- New York Community Bancorp (NYCB) and Michigan-based Flagstar Bancorp are extending the timeline of their merger until Oct. 31, the banks announced Wednesday.
- The banks are tweaking their structure to operate under a national bank charter rather than a state one. That would put the surviving bank under the purview of the Office of the Comptroller of the Currency (OCC) and also need the approval of the Federal Reserve.
- If completed, the $2.6 billion deal, announced in April 2021, would mark NYCB’s first acquisition since 2010. NYCB and a previous acquisition target terminated a proposed tie-up in 2016 over a lack of confidence that a regulator would sign off.
Regulator approval of bank deals has lagged in recent months — and often the Fed has been the culprit. NYCB and Flagstar’s charter change, however, may be a workaround to avoid needing the blessing of the Federal Deposit Insurance Corp. (FDIC).
NYCB and Flagstar, in a press release Wednesday, said a national bank charter is “appropriate” for the combined entity, considering the OCC has regulated Flagstar’s national mortgage banking business for years.
When a JPMorgan analyst asked NYCB CEO Thomas Cangemi, on an earnings call Wednesday, whether the FDIC was “a roadblock” to getting the deal done, Cangemi declined to talk about specific regulators.
“I will tell you that we truly believe that with the national banking platform, and where we're heading the bank in the future, that the OCC charter is the way to go,” Cangemi said, according to American Banker.
Under the change indicated Wednesday, Flagstar’s federally chartered state savings bank subsidiary would become a national banking association. Then, NYCB’s state-chartered savings bank subsidiary would merge into the national bank.
New York’s Department of Financial Services (DFS) indicated it gave a green light to the change Tuesday after “collaborating with federal counterparts in processing the merger application” and completing a “thorough review of competitive considerations, financial stability, [NYCB’s] supervisory record and managerial and operational resources” last year, according to an email seen Wednesday by American Banker.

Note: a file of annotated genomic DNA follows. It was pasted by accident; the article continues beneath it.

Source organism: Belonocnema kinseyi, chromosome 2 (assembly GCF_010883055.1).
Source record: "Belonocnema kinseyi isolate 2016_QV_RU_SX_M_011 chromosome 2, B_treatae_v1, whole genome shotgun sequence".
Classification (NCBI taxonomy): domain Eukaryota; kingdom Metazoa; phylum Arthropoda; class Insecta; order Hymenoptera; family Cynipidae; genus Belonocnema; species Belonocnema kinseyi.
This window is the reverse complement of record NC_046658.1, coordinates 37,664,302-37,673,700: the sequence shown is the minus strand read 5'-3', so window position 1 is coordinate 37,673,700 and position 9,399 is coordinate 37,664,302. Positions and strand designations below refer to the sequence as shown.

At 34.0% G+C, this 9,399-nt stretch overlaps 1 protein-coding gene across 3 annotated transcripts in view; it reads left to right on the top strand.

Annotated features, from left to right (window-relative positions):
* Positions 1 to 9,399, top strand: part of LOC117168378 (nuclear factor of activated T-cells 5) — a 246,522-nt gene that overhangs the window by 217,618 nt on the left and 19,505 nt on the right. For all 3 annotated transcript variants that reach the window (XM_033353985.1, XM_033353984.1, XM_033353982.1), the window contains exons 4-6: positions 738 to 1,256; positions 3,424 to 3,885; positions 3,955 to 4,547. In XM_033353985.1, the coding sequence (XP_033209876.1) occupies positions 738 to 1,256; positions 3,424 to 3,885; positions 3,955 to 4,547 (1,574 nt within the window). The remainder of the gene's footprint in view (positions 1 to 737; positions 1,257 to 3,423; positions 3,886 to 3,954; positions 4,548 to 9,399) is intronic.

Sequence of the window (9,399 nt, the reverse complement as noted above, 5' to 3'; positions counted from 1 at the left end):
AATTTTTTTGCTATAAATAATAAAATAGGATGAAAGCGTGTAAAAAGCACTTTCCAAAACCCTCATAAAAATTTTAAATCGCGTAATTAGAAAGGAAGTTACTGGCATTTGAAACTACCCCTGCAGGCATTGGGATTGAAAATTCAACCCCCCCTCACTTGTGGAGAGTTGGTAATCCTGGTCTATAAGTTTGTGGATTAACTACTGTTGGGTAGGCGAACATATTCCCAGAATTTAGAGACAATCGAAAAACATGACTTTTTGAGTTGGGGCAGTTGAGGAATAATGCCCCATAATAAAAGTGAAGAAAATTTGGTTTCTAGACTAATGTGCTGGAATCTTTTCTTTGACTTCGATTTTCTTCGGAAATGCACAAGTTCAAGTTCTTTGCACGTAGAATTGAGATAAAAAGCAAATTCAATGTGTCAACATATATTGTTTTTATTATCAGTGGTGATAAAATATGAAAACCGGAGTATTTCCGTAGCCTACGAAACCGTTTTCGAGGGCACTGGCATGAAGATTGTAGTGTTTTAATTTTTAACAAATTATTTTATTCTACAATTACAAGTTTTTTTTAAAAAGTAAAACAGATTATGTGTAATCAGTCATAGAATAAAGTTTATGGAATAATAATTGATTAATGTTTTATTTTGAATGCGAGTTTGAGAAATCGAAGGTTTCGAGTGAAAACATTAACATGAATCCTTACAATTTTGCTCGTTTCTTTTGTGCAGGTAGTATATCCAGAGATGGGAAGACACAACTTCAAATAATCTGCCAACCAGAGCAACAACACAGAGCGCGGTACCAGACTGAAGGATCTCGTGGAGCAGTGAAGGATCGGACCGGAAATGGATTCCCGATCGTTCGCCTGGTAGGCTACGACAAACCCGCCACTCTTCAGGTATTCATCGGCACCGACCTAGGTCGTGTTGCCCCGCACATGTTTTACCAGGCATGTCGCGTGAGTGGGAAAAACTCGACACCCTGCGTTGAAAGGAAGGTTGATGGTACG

DFS was the only regulator to sign off on the initial proposed tie-up, which was due to close by December. In late October, however, Cangemi said he expected the Flagstar deal to wrap up sometime in 2022. Shareholders approved the transaction in August.
Cangemi said Wednesday that NYCB is “comfortable” with the Oct. 31, 2022, deadline at this point in the regulatory process.
Not all of the bank’s prospective partners have felt the same.
NYCB and Astoria Financial scrapped a potential $2 billion merger in December 2016 — allegedly after NYCB told Astoria that the Fed wouldn’t approve the deal that year. The banks proposed their tie-up the previous October.
“We tried to clarify the situation, but [if] the deal was not going to close within 14 months, how long would it take?" Astoria CEO Monte Redman said in January 2017, according to S&P Global.
Flagstar appears to have a little more patience. For one, the Michigan-based bank said Tuesday it has slashed 420 jobs in its mortgage unit — a 20% reduction — since the start of 2022 because of diminishing loan volume. Flagstar wouldn’t be the first bank to see layoffs in its mortgage sector. Wells Fargo confirmed Friday it had started cutting home lending employees, shortly after reporting mortgage origination volume had dropped 33% compared with last year’s first quarter.
NYCB, for its part, boosted its Community Reinvestment Act (CRA) profile to smooth the Flagstar deals’ path toward approval. The bank agreed in January to provide $28 billion in loans, investments and other financial support to communities and people of color, low- to moderate-income (LMI) customers and small businesses.
The Fed has typically been the banking regulator with the slowest approval rate. And the central bank will still have a critical say in the NYCB-Flagstar deal, even with the charter change.
NYCB and Flagstar wouldn’t be the only banks to delay their tie-up timeline in recent months. M&T Bank and People’s United Financial extended their deadline once their pending combination reached the one-year mark. The Fed approved the deal two weeks later.
But not every proposed deal has worked out. Blue Ridge Bank and FVCB scrapped their pending merger in January — two months after delaying the timeline. The OCC found “certain regulatory concerns with Blue Ridge,” although neither bank would say those misgivings necessarily caused the tie-up to fall apart.
Banking mergers, meanwhile, have come under greater scrutiny, after President Joe Biden in July issued an executive order requiring the Justice Department, Fed, OCC and FDIC to update their guidelines regarding such combinations.